The situation: On an island, there are k
people who have blue eyes, and the rest of the people have green eyes. At the start of the puzzle, no one on the island ever knows their own eye color. By rule, if a person on the island ever discovers they have blue eyes, that person must leave the island at dawn; anyone not making such a discovery always sleeps until after dawn. On the island, each person knows every other person’s eye color, there are no reflective surfaces, and there is no communication of eye color.
At some point, an outsider comes to the island, calls together all the people on the island, and makes the following public announcement: “At least one of you has blue eyes”. The outsider, furthermore, is known by all to be truthful, and all know that all know this, and so on. The problem: assuming all persons on the island are completely logical and that this too is common knowledge, what is the eventual outcome?
The solution: On the k
th dawn after the announcement, all the blueeyed people will leave the island.
 If
k
= 1 (i.e. there is exactly one blueeyed islander), that person will recognise that they alone have blue eyes (by seeing that all other islanders have green eyes, and having heard the announcement from the outsider that at least one islander has blue eyes) and leave at the first dawn.  If
k
= 2 (i.e. there are exactly 2 blueeyed islanders), then noone will leave at the first dawn  each of the two blueeyed islanders know that there is one other islander with blue eyes, and have no reason to conclude that they have blue eyes themselves. The next day, the two blueeyed islanders, seeing only one person with blue eyes, and noting that no one left on the 1st dawn (and therefore realising thatk
> 1, i.e. that there is more than one blueeyed islander), will leave on the second dawn.  By extending this reasoning, it can be concluded that, if there are
k
blueeyed islanders, then noone will leave for the firstk1
dawns. Then each blueeyed islander will be realise that there are at leastk
blueeyed islanders (otherwise the blueeyed would have already have identified themselves and left), note that that they can only seek1
blueeyed islanders themselves, and conclude that they themselves have blue eyes. So all the blueeyed islanders will then leave on thek
th dawn.
A more complex puzzle: ten prisoners in hats, single file
Picture credit: Adapted from “Panama hats” by skinnydiver which is licensed under Creative Commons licence CC BYSA 2.0
A more complex puzzle is presented in the Wikipedia page of induction puzzles, from which the description below is adapted.
The situation: There are 10 prisoners and 10 hats. Each prisoner is assigned a random hat, either red or blue, but the number of each colour hat is not known to the prisoners. The prisoners will be lined up single file where each can see the hats in front of him but not behind. Starting with the prisoner in the back of the line and moving forward, they must each, in turn, say only one word which must be “red” or “blue”. If the word matches their hat color they are released, if not, they are killed on the spot. A sympathetic guard warns them of this test one hour beforehand and tells them that they can formulate a plan where by following the stated rules, 9 of the 10 prisoners will definitely survive, and 1 has a 50/50 chance of survival. What is the plan to achieve the goal?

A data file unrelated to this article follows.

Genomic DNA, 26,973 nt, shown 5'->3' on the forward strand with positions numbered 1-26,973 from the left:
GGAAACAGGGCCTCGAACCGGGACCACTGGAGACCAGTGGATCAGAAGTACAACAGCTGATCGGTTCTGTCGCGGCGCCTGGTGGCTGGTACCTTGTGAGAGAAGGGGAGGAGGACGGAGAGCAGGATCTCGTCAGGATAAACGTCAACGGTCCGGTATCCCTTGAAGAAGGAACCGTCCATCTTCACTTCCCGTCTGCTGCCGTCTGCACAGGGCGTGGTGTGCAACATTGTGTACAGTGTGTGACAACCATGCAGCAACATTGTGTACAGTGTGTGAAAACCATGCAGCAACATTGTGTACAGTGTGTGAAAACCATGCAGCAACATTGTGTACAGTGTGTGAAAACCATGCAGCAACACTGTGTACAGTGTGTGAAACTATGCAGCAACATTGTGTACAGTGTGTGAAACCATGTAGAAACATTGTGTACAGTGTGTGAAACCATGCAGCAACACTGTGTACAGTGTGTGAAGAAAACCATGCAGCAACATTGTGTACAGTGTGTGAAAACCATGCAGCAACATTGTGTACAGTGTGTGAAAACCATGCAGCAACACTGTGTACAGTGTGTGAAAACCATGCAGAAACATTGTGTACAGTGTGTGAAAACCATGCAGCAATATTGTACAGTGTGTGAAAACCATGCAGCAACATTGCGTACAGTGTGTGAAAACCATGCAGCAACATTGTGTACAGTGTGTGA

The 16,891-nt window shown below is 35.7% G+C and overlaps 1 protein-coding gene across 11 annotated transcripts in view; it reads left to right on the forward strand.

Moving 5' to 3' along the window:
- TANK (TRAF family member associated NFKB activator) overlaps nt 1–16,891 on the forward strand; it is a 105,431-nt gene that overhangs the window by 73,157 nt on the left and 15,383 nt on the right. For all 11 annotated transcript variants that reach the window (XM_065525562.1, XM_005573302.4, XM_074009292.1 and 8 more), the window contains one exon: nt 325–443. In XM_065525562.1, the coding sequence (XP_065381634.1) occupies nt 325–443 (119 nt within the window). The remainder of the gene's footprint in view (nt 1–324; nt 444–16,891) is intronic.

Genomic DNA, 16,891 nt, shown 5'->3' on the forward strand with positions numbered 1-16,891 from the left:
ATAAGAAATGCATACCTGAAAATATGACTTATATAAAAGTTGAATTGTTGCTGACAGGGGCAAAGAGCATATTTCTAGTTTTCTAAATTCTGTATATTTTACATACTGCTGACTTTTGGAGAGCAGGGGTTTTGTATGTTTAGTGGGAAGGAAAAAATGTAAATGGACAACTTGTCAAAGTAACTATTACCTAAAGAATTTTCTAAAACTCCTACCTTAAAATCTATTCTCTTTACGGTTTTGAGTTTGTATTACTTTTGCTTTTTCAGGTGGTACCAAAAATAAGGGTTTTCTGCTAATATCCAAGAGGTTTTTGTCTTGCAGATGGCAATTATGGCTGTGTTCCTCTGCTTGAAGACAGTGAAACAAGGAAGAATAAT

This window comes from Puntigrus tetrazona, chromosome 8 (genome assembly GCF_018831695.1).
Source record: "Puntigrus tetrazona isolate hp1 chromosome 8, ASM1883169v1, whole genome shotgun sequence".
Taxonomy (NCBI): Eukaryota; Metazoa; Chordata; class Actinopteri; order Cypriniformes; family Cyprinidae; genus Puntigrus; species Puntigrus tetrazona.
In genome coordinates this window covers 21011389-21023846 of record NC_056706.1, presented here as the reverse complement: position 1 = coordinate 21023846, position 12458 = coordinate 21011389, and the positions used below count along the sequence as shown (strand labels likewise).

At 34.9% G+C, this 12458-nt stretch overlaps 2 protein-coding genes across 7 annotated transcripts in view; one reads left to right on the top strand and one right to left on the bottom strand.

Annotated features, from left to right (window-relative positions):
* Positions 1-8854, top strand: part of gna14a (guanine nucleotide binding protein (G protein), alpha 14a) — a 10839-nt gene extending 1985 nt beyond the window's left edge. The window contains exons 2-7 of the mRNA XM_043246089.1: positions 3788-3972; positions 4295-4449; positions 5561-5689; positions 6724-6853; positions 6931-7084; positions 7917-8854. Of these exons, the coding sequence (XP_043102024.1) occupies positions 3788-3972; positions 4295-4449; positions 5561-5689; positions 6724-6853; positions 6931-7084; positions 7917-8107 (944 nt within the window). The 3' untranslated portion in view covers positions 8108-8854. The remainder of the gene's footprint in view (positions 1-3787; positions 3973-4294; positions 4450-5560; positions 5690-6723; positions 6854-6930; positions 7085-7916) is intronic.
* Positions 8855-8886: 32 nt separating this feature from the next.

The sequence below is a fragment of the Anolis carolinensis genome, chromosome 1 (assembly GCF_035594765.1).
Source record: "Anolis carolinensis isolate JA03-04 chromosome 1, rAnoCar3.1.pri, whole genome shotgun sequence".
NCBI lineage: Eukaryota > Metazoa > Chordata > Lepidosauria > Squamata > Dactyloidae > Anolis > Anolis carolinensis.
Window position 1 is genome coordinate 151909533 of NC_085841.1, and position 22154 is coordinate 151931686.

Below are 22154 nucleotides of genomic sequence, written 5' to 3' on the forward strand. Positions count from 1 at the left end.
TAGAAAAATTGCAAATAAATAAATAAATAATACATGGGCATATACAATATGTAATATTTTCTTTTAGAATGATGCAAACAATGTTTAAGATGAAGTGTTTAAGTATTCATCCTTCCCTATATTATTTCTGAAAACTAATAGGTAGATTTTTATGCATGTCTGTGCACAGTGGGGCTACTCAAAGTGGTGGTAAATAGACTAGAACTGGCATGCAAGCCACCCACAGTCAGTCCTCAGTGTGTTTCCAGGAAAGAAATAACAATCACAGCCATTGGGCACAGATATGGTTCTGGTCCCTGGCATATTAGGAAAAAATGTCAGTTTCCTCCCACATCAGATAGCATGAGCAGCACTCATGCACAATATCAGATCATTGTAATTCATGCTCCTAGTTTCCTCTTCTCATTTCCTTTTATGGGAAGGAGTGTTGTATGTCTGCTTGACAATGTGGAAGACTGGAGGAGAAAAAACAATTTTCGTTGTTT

The solution: The prisoners agree the following strategy:
 The first prisoner will count the number of red hats they see in front of them, and determine its parity (i.e. whether it is even or odd). They will then say “red” if it is odd, and “blue” if it is even. The first prisoner has only a 50% chance of surviving (they have no information about their own hat, and even if they did, this strategy doesn’t take that into account)  but this will give the others the information they need.
 The second prisoner now knows, from the first prisoner’s declaration, the parity of the number of red hats on prisoners 210, and can observe the parity of the number of red hats on prisoners 310. If these are different, then the second prisoner concludes they are wearing a red hat  if equal, then the hat must be blue. So they can correctly announce the colour of their own hat.
 The third prisoner can now similarly use the information from the first and second prisoner to determine the parity of the number of red hats on prisoners 310, and can observe hats 410, to deduce the colour of their own hat. By extending this reasoning down the line, prisoners 210 are guaranteed to correctly announce the colour of their own hats.
A selfindulgent joke
On this theme, I can’t resist retelling the old joke about three logicians walking into a bar. The bartender asks “Do you all want a beer?” The first replies “I don’t know.” The second also says “I don’t know”. The third is then able to say “Yes, we do.”
Reasoning in the game of Hanabi
As a player, you have the explicit information clues you have been given  a set of facts about the cards in your hand from the clues you have been given  along with the knowledge of cards which have been discarded or have been successfully played on to the stacks and which are therefore eliminated from play.
Playing on what you have seen: In some cases, you may have enough explicit information to safely play (e.g. playing a card on to the stacks, or discarding a card which is no longer needed), without needing to take into account what other players know or what they have done.